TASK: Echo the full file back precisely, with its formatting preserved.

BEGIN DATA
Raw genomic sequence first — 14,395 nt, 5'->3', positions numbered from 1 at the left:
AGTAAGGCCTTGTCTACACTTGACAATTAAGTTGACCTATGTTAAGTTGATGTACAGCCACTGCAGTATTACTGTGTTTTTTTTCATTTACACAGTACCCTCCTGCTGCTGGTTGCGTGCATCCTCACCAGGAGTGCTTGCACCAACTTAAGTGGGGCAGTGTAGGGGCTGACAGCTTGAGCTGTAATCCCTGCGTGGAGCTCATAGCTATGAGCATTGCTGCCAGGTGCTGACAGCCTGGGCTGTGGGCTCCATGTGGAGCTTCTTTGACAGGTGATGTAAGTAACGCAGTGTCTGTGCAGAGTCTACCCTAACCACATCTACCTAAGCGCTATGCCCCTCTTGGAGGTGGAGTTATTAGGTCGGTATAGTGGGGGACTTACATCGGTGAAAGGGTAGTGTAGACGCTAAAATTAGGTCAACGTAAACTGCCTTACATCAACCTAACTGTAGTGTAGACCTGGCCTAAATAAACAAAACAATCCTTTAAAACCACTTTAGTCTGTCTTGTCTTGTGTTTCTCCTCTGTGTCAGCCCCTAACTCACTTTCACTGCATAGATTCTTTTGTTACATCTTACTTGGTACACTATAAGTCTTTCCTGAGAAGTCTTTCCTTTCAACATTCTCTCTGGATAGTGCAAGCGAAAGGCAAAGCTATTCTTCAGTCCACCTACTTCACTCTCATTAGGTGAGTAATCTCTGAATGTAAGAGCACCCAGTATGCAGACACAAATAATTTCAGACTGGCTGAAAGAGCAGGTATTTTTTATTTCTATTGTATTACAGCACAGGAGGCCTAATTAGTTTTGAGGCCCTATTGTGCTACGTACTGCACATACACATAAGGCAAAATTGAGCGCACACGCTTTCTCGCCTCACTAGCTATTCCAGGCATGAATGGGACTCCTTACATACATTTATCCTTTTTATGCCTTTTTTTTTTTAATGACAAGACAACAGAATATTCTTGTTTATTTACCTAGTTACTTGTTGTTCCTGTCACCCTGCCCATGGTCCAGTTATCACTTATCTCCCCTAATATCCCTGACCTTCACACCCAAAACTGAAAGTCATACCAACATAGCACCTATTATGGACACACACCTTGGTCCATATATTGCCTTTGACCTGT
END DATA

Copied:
Raw genomic sequence first — 14,395 nt, 5'->3', positions numbered from 1 at the left:
AGTAAGGCCTTGTCTACACTTGACAATTAAGTTGACCTATGTTAAGTTGATGTACAGCCACTGCAGTATTACTGTGTTTTTTTTCATTTACACAGTACCCTCCTGCTGCTGGTTGCGTGCATCCTCACCAGGAGTGCTTGCACCAACTTAAGTGGGGCAGTGTAGGGGCTGACAGCTTGAGCTGTAATCCCTGCGTGGAGCTCATAGCTATGAGCATTGCTGCCAGGTGCTGACAGCCTGGGCTGTGGGCTCCATGTGGAGCTTCTTTGACAGGTGATGTAAGTAACGCAGTGTCTGTGCAGAGTCTACCCTAACCACATCTACCTAAGCGCTATGCCCCTCTTGGAGGTGGAGTTATTAGGTCGGTATAGTGGGGGACTTACATCGGTGAAAGGGTAGTGTAGACGCTAAAATTAGGTCAACGTAAACTGCCTTACATCAACCTAACTGTAGTGTAGACCTGGCCTAAATAAACAAAACAATCCTTTAAAACCACTTTAGTCTGTCTTGTCTTGTGTTTCTCCTCTGTGTCAGCCCCTAACTCACTTTCACTGCATAGATTCTTTTGTTACATCTTACTTGGTACACTATAAGTCTTTCCTGAGAAGTCTTTCCTTTCAACATTCTCTCTGGATAGTGCAAGCGAAAGGCAAAGCTATTCTTCAGTCCACCTACTTCACTCTCATTAGGTGAGTAATCTCTGAATGTAAGAGCACCCAGTATGCAGACACAAATAATTTCAGACTGGCTGAAAGAGCAGGTATTTTTTATTTCTATTGTATTACAGCACAGGAGGCCTAATTAGTTTTGAGGCCCTATTGTGCTACGTACTGCACATACACATAAGGCAAAATTGAGCGCACACGCTTTCTCGCCTCACTAGCTATTCCAGGCATGAATGGGACTCCTTACATACATTTATCCTTTTTATGCCTTTTTTTTTTTAATGACAAGACAACAGAATATTCTTGTTTATTTACCTAGTTACTTGTTGTTCCTGTCACCCTGCCCATGGTCCAGTTATCACTTATCTCCCCTAATATCCCTGACCTTCACACCCAAAACTGAAAGTCATACCAACATAGCACCTATTATGGACACACACCTTGGTCCATATATTGCCTTTGACCTGT